courtesy of blancaval

How I ate my way through Lisbon in a weekend

I’ve travelled through Lisbon a couple of times, but never stopped to explore. Recently I decided to go for a short weekend away, and having been previously enthused by a Rick Stein’s  programme – ‘long weekends’, and being a lover of seafood, pork and wine myself, Lisbon seemed like my type of place.

Where to stay in Lisbon

For accommodation, we used our friends at iescape to recommend a boutique hotel for us. We arrived on a Thursday evening, and checked into Palacio-ramalhete; an 18th Century hotel nestled in the bohemian district of Lapa.

The hotel lived up to expectation. Off a cobbled road, a low-key set of doors opened up into a beautiful house with grand rooms, courtyards and a small pool. The hotel recommended a great restaurant around the corner called the Clube de Journalistas and there we began our weekend feast. Within the atmospheric courtyard, we chose sautéed baby Iberian pork with black eyed peas from the menu, and washed it down with a local Rose in an atmospheric courtyard.

Palacio-ramalhete hotel lisbon - WBC Blog

Lisbon through the eyes of a local

We were up early in the morning to meet our guide for the day – Luis from

We asked Luis to take us on a tram around the city and explain some of its history and neighbourhoods. Travelling off the beaten track with a local is a great way to get a sense of a place. Luis guides you like a pro, even managing to keep 3 teenagers engaged for 4 hours, which is an achievement in itself.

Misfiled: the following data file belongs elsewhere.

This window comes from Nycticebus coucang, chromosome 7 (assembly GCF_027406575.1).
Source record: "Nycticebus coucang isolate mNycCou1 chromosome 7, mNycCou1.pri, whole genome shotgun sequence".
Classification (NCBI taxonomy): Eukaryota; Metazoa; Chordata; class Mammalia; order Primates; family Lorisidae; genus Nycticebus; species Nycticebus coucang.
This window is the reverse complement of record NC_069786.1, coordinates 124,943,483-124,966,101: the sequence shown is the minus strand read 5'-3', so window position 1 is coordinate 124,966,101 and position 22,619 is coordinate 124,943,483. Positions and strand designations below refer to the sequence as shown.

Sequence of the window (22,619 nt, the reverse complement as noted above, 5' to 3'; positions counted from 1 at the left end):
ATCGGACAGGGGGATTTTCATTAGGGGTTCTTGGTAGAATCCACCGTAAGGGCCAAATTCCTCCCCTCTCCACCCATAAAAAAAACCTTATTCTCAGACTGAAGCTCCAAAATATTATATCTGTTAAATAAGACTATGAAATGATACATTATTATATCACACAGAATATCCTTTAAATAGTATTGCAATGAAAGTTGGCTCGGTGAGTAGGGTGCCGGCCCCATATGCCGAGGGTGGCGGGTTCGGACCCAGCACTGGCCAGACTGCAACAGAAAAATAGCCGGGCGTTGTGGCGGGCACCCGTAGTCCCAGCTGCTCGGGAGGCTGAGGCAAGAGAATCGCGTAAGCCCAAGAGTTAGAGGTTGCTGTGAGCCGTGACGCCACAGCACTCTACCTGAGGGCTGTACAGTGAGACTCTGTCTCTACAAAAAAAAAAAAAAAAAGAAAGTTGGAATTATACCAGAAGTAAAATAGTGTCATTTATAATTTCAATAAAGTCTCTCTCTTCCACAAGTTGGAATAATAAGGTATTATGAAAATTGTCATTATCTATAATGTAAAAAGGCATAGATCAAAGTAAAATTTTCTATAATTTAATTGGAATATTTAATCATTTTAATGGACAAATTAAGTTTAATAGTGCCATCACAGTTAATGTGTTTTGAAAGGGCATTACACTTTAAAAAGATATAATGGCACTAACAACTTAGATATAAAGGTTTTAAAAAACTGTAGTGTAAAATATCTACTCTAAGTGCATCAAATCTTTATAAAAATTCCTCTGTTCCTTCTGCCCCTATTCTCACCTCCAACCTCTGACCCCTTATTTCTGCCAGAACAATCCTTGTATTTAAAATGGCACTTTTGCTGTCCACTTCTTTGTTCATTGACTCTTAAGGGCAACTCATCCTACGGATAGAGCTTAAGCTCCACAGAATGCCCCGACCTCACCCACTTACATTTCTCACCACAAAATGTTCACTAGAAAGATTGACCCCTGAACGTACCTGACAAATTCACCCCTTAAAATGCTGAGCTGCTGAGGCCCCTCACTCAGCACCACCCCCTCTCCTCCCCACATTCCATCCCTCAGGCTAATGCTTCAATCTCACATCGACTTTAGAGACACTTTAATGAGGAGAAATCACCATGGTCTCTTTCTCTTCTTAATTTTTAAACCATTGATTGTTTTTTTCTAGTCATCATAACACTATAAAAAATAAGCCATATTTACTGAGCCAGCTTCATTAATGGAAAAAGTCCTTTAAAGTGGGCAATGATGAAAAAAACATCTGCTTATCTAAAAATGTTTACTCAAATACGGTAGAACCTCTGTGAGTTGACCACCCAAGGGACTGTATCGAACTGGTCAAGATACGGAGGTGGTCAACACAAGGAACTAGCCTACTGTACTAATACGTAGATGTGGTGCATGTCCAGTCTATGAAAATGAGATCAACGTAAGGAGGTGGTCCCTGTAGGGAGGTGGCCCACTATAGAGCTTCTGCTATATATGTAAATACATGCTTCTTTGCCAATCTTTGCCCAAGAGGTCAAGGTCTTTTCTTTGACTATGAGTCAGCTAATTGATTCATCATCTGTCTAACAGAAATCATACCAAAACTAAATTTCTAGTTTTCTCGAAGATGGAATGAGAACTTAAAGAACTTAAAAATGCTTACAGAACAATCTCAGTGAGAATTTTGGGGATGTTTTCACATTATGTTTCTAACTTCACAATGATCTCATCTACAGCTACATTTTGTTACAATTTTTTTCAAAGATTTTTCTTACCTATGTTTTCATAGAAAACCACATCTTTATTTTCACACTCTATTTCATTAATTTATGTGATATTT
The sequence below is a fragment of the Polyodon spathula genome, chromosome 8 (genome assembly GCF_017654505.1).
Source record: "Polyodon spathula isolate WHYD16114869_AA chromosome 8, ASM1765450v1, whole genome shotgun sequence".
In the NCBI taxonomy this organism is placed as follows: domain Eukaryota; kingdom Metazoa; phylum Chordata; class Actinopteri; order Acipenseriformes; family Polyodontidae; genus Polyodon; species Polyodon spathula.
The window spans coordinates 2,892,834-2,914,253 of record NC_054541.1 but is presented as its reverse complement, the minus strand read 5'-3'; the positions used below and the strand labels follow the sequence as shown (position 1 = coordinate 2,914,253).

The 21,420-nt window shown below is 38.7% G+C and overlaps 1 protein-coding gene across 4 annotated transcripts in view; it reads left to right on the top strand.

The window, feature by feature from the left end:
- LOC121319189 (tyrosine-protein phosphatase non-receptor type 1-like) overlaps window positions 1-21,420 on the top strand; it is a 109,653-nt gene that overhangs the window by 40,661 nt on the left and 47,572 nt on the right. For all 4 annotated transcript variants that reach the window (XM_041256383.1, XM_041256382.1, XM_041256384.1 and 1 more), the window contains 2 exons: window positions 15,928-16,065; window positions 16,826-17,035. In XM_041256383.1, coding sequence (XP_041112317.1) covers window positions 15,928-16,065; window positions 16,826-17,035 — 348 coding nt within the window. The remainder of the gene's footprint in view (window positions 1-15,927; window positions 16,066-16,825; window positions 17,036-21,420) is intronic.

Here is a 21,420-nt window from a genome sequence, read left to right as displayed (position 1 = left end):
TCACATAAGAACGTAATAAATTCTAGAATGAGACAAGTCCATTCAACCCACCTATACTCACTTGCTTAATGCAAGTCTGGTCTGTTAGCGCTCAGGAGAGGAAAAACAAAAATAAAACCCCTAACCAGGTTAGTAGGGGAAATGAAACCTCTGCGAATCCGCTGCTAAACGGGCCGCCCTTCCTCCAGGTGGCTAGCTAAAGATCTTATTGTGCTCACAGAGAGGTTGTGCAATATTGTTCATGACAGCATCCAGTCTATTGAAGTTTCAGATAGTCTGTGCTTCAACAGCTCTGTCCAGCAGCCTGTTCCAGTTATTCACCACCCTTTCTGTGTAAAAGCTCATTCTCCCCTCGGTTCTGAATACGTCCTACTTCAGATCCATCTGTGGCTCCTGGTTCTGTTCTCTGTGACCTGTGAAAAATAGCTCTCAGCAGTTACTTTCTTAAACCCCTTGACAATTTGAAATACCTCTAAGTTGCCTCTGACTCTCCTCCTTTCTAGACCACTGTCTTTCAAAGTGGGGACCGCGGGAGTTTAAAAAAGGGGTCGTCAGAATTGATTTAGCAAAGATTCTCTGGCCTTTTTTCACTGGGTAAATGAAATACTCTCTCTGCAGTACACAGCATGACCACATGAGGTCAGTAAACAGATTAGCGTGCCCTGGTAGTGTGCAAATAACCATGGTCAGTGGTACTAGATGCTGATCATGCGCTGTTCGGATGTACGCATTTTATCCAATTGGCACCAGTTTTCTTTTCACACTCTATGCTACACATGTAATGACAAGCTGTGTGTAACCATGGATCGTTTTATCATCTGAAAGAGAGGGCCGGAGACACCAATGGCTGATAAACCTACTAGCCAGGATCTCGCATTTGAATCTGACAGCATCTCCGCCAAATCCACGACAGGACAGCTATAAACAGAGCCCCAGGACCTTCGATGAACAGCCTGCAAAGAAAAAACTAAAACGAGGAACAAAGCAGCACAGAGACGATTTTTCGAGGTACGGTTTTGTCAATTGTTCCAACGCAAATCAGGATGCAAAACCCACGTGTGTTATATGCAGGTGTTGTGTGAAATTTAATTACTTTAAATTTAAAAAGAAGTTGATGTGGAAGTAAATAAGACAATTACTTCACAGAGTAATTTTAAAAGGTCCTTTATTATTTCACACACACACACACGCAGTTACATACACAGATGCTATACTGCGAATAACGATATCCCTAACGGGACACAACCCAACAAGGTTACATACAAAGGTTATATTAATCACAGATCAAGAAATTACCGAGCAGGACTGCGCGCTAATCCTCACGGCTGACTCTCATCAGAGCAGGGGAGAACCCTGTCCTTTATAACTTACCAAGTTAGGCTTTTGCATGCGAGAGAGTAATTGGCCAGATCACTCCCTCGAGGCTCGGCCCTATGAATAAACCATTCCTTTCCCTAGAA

Food and drink the Lisbon way

Lisbon has gone through a difficult period financially, but its mood is upbeat and buoyant. There’a real energy, especially around the food and drink culture.

No more was this evident than at the Time Out Food Market where we finished up around lunchtime. Don’t be put off by its name; it really is a great “permanent pop up” venue.

Housed in a restored market hall next to the main fruit and veg market, local cuisine is showcased alongside “rest of the world” inspired kitchens. Diners sit around communal tables, enjoying whatever food they fancy.

After a long lunch and a laze by the pool, we popped out for an simple supper at Le Chat Lisboa. Le Chat has great views and is only a short walk from the hotel.

We had a very ‘non-Portugese’ start to Saturday morning. We rose early and frantically searched for an Irish Pub where we could watch the deciding Lions test match against New Zealand. Needless to say we found one, packed with many pints of Guinness and full Irish breakfasts being consumed. Great atmosphere and a fair few bemused Lisbonites wandering past the open doors wondering what was going on.

The great ‘Pasteis de Belem’

Next stop was a bus ride away and a taste of the best Pasteis de Belem in Lisbon.

Belem’s pasteis really do live up to expectations; fresh, warm with a crispy pastry base. Belem apparently sell around 65,000 of these every day. At just over a Euro each, it’s an amazing business they have there.

After Belem, we headed back to a regeneration project earmarked for demolition before the financial crisis. LX Factory is a series of old buildings turned into a thriving food and retail market. It’s a great place to look around and enjoy a platter of locally cured meats and cheeses.